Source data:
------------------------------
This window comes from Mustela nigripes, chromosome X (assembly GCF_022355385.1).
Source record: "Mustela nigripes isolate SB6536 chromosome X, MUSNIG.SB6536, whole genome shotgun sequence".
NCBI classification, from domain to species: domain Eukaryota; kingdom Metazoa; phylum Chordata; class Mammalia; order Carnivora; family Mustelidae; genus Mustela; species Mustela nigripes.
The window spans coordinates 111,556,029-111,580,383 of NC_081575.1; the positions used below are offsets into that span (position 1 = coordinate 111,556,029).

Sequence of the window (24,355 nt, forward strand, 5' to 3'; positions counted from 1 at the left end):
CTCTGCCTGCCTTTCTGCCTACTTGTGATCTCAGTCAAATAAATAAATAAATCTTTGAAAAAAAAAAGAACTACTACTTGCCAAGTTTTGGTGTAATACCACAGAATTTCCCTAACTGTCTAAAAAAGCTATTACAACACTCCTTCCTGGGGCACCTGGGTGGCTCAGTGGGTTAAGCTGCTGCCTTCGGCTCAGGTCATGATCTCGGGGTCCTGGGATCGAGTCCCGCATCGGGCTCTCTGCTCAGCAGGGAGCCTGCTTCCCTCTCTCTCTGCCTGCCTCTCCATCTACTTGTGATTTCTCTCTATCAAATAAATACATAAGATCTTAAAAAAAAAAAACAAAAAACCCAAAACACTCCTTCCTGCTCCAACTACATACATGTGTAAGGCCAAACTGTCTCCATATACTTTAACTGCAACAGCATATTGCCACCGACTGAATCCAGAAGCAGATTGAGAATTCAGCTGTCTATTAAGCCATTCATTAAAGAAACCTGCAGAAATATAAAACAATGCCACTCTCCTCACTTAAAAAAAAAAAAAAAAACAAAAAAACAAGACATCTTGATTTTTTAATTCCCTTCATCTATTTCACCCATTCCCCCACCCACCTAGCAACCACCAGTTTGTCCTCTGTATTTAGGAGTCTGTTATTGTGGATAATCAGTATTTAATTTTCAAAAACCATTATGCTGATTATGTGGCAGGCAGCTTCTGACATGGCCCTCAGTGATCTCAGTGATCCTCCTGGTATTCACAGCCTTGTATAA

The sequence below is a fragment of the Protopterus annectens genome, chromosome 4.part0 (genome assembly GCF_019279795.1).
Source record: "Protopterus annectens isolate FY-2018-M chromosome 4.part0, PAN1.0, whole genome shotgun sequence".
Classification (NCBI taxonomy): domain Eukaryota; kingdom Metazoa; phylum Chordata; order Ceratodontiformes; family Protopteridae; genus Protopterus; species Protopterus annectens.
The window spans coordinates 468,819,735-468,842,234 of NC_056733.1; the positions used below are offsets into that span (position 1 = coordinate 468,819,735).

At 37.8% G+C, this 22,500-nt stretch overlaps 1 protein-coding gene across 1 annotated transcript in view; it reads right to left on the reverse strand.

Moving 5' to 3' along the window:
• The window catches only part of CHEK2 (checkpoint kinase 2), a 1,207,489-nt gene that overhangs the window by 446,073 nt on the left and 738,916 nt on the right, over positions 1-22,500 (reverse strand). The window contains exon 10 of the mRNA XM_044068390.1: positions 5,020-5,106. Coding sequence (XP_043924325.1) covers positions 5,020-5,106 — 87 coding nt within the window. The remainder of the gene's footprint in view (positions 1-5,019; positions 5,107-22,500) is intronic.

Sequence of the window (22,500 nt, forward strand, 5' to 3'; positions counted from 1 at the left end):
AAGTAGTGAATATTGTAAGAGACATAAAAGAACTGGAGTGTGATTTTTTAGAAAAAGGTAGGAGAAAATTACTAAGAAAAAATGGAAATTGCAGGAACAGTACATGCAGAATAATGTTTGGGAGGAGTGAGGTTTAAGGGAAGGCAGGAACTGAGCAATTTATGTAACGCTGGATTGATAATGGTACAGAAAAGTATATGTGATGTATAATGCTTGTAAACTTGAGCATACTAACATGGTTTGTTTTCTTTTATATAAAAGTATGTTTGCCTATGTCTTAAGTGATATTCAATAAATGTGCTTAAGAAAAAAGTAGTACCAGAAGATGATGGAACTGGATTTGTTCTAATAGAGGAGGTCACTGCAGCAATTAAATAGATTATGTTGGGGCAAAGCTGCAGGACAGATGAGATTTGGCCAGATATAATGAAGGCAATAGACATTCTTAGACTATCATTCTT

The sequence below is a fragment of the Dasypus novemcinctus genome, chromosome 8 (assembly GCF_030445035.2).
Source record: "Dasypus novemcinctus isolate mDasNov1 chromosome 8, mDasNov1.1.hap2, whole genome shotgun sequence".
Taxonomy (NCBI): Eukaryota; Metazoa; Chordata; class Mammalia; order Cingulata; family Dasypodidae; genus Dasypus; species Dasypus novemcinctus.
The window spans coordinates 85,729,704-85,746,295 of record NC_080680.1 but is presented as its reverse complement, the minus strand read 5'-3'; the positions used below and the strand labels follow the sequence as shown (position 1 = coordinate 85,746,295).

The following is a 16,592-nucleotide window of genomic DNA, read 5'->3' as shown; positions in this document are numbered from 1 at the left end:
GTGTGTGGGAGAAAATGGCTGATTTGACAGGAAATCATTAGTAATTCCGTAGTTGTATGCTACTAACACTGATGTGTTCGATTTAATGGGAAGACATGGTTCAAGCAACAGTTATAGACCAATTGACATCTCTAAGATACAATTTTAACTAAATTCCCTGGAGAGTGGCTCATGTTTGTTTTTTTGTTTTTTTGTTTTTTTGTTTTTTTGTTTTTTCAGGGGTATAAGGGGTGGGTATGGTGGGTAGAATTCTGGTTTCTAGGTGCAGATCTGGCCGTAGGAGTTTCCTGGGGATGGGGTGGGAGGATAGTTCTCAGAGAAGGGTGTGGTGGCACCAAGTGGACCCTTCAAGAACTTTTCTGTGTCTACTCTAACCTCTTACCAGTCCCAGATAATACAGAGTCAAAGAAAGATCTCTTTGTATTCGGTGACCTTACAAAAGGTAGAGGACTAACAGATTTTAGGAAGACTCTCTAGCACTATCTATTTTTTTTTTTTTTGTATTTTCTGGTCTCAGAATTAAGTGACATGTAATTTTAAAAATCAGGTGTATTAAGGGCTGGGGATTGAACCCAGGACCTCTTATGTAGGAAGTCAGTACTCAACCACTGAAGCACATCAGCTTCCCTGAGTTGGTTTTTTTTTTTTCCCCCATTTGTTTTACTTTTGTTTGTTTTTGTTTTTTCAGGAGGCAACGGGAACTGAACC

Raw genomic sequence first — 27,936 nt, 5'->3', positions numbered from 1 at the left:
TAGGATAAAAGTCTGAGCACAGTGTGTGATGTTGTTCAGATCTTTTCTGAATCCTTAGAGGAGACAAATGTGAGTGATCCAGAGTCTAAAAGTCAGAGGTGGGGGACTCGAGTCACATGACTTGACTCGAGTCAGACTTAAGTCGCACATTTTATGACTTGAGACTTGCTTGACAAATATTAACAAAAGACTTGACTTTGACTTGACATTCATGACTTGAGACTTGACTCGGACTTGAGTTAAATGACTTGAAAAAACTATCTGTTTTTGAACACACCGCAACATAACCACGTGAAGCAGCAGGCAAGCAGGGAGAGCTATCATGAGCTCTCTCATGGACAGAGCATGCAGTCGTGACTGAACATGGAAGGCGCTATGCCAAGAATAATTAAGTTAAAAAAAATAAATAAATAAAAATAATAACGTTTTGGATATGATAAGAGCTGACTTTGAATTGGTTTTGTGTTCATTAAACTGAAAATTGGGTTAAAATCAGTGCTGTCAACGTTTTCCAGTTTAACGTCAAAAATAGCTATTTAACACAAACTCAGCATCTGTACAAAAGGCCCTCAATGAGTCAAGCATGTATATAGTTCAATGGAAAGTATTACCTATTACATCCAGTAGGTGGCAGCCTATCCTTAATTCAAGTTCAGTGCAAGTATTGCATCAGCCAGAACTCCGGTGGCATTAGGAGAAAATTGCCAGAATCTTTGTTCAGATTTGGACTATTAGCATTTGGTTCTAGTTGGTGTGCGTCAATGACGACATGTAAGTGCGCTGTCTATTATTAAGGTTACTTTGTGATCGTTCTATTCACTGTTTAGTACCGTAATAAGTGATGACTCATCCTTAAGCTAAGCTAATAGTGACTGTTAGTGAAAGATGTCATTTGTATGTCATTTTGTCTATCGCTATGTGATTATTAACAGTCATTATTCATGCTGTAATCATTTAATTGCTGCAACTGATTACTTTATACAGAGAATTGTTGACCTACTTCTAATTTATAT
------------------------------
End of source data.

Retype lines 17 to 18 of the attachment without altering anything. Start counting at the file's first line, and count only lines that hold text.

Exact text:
Source record: "Dasypus novemcinctus isolate mDasNov1 chromosome 8, mDasNov1.1.hap2, whole genome shotgun sequence".
Taxonomy (NCBI): Eukaryota; Metazoa; Chordata; class Mammalia; order Cingulata; family Dasypodidae; genus Dasypus; species Dasypus novemcinctus.